Additionally, it should encourage members to align with regulatory expectations and foster a “culture of compliance”. It is important to highlight that the internal regulations set by the SRO-FT shall not be a substitute to framework prescribed directly by the RBI.

Eligibility and Membership Criteria

The general eligibility criteria for recognition as an SRO-FT are stringent. The applicant must be a not-for-profit company under Section 8 of the Companies Act, 2013, with diversified shareholding, where no entity holds 10% or more of the paid-up share capital, either singly or acting in concert. The Memorandum of Association (MoA) must explicitly state the operation as an SRO-FT as its primary objective and the applicant should have a minimum net worth of INR 2 Crores within one year of recognition or before commencing operations, whichever is earlier.

The applicant also must demonstrate the necessary infrastructure, including robust IT systems and the ability to deploy technological solutions within a reasonable timeframe. The SRO-FT should put in place systems for managing ‘user harm' instances such as fraud, mis-selling, and unauthorized transactions etc. Additionally, the SRO-FT should not set up entities/offices overseas without the prior approval of the RBI.

Membership Criteria

Membership criteria emphasize broad sector representation, with a roadmap for achieving comprehensive membership if it is initially inadequate. Failure to achieve such membership or adequate demonstration will result in refusal or revocation of recognition by the RBI. Basic principles of membership outlined in the framework include requirements such as membership should be voluntary, with a reasonable and non-discriminatory fee structure although intelligible differentia is allowed and authority to set and enforce rules, standards, and codes of conduct should be derived from membership agreements.

Fit and Proper Criteria of Board of Directors (BoD) and Key Managerial Personnel (KMP)

The BoD and KMP should possess professional competence and reputation for fairness and integrity. Any legal proceedings against the BoD and KMP should be declared as part of the application and demonstrated that such proceedings do not impede the functioning of the SRO-FT or harm its reputation. Further, the applicant, the BoD members or any KMP should not have been convicted of any offence including moral turpitude / economic offence in the past.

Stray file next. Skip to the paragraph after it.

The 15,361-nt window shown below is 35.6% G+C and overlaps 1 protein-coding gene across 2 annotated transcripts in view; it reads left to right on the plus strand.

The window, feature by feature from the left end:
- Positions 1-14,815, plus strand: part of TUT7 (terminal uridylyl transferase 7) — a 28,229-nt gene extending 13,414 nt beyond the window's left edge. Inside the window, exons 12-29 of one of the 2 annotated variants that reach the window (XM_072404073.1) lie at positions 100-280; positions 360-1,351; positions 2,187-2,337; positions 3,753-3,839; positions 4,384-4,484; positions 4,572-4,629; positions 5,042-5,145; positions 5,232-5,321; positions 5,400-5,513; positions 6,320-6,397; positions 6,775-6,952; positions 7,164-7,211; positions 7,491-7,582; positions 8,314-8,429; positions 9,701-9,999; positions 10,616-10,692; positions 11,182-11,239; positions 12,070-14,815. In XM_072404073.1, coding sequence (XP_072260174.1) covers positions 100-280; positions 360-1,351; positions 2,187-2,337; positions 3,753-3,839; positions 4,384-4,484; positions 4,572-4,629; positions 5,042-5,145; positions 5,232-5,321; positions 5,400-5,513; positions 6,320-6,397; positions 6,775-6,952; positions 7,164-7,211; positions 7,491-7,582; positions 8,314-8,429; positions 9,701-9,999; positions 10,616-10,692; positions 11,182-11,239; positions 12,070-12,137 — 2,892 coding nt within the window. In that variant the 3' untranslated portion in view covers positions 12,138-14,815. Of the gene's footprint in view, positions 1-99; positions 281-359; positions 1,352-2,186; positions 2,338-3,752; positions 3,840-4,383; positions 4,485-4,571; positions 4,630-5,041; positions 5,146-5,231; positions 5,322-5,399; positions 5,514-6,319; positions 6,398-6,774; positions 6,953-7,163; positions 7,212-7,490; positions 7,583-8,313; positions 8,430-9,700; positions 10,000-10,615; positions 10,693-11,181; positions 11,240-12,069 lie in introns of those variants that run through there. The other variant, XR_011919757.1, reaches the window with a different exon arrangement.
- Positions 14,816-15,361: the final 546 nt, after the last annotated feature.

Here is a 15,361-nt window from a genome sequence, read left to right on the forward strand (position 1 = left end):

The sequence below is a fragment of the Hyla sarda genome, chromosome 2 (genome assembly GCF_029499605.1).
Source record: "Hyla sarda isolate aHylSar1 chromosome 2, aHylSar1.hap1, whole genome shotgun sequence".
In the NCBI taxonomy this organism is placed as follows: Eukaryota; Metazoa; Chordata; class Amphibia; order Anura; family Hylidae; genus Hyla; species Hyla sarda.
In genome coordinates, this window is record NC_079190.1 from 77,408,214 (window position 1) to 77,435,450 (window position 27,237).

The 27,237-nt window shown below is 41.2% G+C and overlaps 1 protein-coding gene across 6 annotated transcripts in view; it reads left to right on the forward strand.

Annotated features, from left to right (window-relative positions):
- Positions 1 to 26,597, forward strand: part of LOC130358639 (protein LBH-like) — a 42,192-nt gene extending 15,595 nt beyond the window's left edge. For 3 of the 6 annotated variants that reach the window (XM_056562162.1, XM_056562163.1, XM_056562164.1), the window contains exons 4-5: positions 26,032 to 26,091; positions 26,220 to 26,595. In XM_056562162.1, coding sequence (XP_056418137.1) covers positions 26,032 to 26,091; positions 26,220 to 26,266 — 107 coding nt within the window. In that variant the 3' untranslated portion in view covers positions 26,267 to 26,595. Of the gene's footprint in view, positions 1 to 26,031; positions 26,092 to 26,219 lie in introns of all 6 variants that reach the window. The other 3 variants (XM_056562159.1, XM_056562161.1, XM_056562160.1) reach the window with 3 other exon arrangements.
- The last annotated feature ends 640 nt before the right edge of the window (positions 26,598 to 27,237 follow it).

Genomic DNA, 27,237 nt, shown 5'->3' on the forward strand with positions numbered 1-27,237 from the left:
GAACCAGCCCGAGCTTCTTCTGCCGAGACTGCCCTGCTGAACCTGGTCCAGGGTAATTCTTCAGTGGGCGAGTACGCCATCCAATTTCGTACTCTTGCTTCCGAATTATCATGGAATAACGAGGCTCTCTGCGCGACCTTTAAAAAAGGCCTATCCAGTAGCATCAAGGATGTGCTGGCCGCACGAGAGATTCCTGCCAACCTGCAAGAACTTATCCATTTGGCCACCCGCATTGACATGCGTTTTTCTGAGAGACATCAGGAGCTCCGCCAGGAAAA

Functions and Responsibilities

The SRO-FT's functions are multifaceted, encompassing standard-setting, oversight and enforcement, developmental activities, and grievance redressal. The SRO-FT must establish objective and consultative processes for rulemaking and standard setting. It should also frame a code of conduct tailored to its members. It should set industry benchmarks for transparency, disclosure, and data privacy etc. by its members.

Standardized documents for specific purposes and an accreditation mechanism for improving compliance culture and professionalism are also required, however, the accreditation system is to be approved by the RBI prior to its implementation and must be periodically reviewed by the BoD.

The FinTechs should be encouraged to report its various activities to the SRO-FT. The SRO-FT should deploy surveillance mechanisms to monitor member activities, enforce consequences for violations, and bar or remove non-compliant members, however, the collection of such confidential data must be restricted to what is essential. Explicit specification of consequences and penalties in case of breach of any code or rule SRO-FT is a must.